Having a separate staging environment for your WordPress site is important when you need to test and roll out some major changes. It can also be a lifesaver, if the staging environment is a decent copy of the production state. I’d like to introduce you DeployMint, a system for staging and deployment that was specifically created for use with WordPress Multisite.
Setting up WordPress Multisite with GoDaddy hosting is more of an “If you have to…” situation, which means if you’re being compelled by a die-hard GoDaddy customer. I wouldn’t recommend GoDaddy hosting to anyone, but if you find yourself in the unfortunate situation of having to work on it for someone else, here’s what to do:
1. Step 1: Enable Multisite
This is easy. You’ll add this to your wp-config.php file:
Step 2: Set the structure of your Multisite installation
WordPress has some fairly strong restrictions on usernames. By default, WordPress multisite usernames are restricted to lowercase letters and numbers. If you want to loosen the requirements, you’ll need to install a plugin.
Network Username Restrictions Override is a new plugin that allows your users to create more unique usernames with fewer restrictions.
Features of the Network Username Restrictions Override plugin include:
Adds network options to let you include hyphens, underscores, or uppercase letters
Gives you the option to allow email addresses as usernames
Gives you the option to allow all-numeric usernames (e.g. “1234”)
WordPress Multisite network administrators will love the handy new WPMS Sidebar Login Widget plugin. It pulls the user’s information and puts his blog info in front of him after he logs in.
The advantage of this login widget is that the user doesn’t have to try to remember the login address for his site. Once logged in the user will have links to his own dashboard, new post page, and profile page.
The WPMS Sidebar Login Widget is available for free from the WordPress plugin repository.
Network Administrators are going to be a little bit sad when they realise that their Network Admin/Site Admin button has been tucked away inside a dropdown menu in WordPress 3.2. Check out the image on the right to see where it is.
There are a few reasons why this isn’t such a good thing:
The presence of the button on the dashboard tells you quickly which dashboard you are on;
Network Admins on large networks need to quickly move around and one unnecessary mouse click is one too many.
Currently the default support for BuddyPress within WordPress Multisite is only for the main site. But what if you could have multiple social networks running on one WordPress installation, each having its own separate environment? BuddyPress enthusiasts have been asking for this feature ever since the plugin came on the scene. Now there’s a plugin for that!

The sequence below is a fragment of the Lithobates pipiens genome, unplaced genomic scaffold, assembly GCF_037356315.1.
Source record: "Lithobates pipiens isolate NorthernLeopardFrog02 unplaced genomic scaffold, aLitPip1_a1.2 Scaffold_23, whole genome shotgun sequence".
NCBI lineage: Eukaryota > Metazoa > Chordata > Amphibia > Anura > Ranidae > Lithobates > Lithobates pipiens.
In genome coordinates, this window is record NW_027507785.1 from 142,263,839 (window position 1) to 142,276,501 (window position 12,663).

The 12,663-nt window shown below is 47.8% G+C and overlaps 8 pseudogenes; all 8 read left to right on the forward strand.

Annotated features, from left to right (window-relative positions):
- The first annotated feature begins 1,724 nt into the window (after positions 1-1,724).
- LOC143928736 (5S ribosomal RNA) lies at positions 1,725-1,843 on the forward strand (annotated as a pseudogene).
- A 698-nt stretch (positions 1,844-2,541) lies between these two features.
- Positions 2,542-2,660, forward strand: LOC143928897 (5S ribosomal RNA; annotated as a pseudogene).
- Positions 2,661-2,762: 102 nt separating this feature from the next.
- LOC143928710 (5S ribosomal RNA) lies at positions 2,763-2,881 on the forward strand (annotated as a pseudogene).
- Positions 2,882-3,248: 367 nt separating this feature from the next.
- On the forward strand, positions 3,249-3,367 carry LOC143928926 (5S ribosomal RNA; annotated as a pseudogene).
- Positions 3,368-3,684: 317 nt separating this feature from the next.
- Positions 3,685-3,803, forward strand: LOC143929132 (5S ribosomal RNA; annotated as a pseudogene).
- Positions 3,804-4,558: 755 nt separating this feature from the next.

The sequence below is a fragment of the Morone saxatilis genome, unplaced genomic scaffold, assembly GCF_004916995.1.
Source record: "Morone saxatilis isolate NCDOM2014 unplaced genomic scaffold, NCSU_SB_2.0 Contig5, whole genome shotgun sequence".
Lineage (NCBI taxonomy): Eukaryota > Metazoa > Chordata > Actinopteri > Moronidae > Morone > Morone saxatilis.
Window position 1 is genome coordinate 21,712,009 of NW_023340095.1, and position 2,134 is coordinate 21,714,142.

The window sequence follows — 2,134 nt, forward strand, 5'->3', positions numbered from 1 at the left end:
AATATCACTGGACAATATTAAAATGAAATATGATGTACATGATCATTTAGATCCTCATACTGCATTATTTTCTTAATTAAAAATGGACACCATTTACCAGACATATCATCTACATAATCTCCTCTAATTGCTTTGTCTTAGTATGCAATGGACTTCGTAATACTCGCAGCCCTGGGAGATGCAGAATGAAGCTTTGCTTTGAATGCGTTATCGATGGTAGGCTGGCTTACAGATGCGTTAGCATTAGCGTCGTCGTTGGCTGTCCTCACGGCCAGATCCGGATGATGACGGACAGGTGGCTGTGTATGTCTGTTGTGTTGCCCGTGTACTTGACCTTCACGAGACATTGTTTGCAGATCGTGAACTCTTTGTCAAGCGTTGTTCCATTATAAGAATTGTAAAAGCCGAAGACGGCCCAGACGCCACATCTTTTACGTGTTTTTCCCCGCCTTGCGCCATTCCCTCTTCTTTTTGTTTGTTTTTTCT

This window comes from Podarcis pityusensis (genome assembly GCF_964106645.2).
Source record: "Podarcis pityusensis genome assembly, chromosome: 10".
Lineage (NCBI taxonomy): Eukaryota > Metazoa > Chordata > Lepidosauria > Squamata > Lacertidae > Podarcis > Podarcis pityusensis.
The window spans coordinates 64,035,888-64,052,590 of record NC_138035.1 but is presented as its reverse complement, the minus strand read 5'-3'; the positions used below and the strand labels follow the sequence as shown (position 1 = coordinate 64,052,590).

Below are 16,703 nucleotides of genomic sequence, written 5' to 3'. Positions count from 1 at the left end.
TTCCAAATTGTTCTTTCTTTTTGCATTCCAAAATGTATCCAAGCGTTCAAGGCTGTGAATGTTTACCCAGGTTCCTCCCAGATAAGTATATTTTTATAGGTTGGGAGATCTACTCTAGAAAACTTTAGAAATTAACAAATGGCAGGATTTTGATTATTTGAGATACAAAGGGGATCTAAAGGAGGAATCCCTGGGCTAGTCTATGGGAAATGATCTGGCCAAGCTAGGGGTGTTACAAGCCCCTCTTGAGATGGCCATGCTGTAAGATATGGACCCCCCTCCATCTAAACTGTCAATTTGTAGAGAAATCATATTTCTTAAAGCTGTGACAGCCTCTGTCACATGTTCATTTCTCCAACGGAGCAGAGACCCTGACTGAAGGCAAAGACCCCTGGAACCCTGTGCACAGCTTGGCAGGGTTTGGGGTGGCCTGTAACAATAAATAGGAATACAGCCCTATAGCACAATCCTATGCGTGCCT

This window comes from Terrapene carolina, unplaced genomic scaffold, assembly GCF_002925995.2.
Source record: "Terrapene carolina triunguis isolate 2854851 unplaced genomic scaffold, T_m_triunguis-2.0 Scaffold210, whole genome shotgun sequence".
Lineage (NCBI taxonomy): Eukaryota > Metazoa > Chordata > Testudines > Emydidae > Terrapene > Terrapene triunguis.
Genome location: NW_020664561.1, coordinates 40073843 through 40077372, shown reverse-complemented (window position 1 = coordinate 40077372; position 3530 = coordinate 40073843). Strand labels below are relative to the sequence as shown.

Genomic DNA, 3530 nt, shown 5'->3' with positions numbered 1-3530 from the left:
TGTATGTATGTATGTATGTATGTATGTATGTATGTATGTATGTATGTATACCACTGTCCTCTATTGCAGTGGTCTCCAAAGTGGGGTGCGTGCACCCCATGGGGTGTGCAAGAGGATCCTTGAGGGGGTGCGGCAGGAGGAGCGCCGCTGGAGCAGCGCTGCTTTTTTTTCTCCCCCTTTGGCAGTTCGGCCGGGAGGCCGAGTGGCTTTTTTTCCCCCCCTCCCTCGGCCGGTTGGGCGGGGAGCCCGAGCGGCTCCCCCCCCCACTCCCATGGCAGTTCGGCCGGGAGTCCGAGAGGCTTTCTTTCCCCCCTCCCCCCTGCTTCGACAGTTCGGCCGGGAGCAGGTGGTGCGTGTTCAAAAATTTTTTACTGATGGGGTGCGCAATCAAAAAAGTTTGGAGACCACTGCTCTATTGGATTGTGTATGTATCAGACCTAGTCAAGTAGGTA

While this series is intended to feature some of the most popularly known names in the WordPress community with their pets, this week we have decided to feature one of our favorite multisite communities. Tripawds Blogs is a user-supported blog community that helps to provide information, encouragement, community and support for owners of pooches who have had to undergo amputation.
Jim Nelson, the founder of the Tripawds, kindly agreed to answer a few of our questions about his unique community.
Why did you start this community in the first place?
We recently made our fancy WordPress PopUp plugin available for free in the WordPress plugin repository. The PopUp plugin is a highly effective tool for getting visitors connected to your mailing list or simply showing ads.
We are big fans of this plugin and have used it on wpmu.org to offer popover ads for WPMU DEV. Visitors who come to WPMU DEV via the popover ads view double the number of pages and stay doubly as long as visitors that come via Adwords.
Unconfirmed is a cool new plugin that will make your life as a multisite network admin much easier. It was written by Boone Gorges for use on the CUNY Academic Commons. The Unconfirmed plugin gives you the ability to manage unactivated users, by either activating them manually or resending the activation email.
Yes, it’s finally here. Granted it’s still in Beta 1, but you can now find the bbPress plugin in the WordPress repository. Download it for yourself and give it a test run.
Here’s what the bbPress team has been shooting for in this beta:
We’re keeping things as small and light as possible while still allowing for great add-on features through WordPress’s extensive plugin system. What does all that mean? bbPress is lean, mean, and ready to take on any job you throw at it.
Here’s what comes built-in with 2.0:
Seamless integration with your WordPress site and theme